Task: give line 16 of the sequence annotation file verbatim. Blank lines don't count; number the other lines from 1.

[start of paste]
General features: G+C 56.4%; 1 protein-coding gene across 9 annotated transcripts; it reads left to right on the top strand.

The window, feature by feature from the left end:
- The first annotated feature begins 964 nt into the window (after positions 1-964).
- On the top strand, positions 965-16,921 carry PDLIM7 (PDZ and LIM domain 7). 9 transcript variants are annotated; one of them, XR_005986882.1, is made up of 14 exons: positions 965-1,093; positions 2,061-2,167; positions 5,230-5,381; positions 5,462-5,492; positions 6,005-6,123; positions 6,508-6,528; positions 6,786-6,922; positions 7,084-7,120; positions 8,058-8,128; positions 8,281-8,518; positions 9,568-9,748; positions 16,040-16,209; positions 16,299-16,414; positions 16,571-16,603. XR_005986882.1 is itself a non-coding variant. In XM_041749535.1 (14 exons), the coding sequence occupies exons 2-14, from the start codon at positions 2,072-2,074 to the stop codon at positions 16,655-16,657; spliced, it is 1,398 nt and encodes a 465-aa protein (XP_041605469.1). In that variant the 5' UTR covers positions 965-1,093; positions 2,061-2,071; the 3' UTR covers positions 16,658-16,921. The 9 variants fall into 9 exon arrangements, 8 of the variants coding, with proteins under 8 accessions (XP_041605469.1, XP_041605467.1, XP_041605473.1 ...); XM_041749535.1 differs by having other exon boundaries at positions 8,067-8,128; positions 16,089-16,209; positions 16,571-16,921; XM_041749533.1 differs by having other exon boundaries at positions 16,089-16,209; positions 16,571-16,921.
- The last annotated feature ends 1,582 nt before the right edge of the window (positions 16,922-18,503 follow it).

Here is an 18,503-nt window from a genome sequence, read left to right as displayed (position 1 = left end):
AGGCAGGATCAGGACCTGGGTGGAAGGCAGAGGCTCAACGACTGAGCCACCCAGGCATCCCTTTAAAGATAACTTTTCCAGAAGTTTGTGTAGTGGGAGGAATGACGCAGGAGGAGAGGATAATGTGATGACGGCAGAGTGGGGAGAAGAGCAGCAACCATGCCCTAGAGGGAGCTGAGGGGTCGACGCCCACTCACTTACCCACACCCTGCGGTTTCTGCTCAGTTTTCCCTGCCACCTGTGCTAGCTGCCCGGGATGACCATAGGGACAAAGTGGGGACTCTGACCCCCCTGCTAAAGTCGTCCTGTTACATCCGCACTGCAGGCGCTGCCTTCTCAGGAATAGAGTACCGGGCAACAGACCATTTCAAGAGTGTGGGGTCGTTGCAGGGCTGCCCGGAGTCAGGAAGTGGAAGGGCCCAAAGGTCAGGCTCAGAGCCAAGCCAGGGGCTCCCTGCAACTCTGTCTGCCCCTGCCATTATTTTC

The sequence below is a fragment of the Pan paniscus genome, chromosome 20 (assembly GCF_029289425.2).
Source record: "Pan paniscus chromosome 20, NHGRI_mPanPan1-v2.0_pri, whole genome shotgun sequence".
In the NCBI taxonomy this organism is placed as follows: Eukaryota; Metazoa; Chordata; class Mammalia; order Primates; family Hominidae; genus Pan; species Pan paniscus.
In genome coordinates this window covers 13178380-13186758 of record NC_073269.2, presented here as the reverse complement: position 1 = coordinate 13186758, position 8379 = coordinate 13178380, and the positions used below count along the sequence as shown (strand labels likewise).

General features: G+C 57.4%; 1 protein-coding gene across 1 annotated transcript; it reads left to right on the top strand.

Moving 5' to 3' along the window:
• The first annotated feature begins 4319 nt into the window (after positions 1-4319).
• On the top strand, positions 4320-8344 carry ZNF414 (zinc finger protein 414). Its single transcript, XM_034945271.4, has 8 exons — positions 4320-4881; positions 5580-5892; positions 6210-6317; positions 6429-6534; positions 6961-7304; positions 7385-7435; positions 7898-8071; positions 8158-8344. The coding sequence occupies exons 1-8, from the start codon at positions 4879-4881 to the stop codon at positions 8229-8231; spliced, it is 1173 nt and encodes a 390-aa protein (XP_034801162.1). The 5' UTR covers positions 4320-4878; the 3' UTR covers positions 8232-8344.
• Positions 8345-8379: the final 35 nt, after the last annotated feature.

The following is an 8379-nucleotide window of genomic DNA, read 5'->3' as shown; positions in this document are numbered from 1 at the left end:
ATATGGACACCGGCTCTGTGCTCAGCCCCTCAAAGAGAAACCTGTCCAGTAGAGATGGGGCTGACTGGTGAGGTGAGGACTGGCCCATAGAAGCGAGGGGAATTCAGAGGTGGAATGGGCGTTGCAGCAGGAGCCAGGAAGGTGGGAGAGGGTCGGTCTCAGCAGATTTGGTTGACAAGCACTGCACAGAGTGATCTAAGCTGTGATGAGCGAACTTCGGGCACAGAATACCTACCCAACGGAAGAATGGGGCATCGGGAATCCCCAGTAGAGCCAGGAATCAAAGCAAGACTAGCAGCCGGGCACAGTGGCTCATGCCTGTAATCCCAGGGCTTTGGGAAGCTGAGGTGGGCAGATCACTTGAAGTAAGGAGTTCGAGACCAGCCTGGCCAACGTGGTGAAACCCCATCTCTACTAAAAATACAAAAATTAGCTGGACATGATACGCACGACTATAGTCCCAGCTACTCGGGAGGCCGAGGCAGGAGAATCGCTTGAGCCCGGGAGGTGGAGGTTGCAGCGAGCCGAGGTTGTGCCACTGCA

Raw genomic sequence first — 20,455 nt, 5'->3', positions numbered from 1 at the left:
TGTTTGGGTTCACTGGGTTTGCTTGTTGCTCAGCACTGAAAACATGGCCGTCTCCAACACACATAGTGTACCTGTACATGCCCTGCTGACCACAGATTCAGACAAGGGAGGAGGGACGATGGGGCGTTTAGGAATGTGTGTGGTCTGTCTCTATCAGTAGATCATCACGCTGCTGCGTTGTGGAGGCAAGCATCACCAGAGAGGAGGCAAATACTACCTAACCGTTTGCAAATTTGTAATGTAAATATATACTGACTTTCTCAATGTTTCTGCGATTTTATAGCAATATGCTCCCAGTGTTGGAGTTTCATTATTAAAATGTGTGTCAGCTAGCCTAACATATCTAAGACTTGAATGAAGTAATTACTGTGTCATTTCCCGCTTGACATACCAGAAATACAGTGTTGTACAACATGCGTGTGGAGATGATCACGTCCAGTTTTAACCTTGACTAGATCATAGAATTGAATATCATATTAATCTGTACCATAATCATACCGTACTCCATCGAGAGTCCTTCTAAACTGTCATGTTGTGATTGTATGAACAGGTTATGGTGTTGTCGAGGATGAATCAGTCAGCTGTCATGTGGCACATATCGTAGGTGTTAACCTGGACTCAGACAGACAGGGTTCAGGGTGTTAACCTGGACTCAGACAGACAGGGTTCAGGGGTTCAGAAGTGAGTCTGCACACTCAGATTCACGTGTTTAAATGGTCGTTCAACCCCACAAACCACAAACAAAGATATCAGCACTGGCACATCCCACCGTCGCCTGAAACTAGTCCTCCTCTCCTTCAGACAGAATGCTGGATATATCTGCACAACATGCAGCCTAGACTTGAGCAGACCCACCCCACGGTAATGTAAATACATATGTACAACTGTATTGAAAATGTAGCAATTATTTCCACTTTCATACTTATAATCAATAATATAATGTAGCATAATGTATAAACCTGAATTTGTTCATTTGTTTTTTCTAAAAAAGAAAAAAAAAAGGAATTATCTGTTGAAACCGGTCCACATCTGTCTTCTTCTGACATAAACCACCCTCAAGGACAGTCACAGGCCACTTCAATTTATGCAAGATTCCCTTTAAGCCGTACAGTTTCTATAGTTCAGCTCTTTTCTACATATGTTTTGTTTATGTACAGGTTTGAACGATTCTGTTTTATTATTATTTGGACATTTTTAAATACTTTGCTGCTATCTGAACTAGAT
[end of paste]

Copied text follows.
• Positions 8345-8379: the final 35 nt, after the last annotated feature.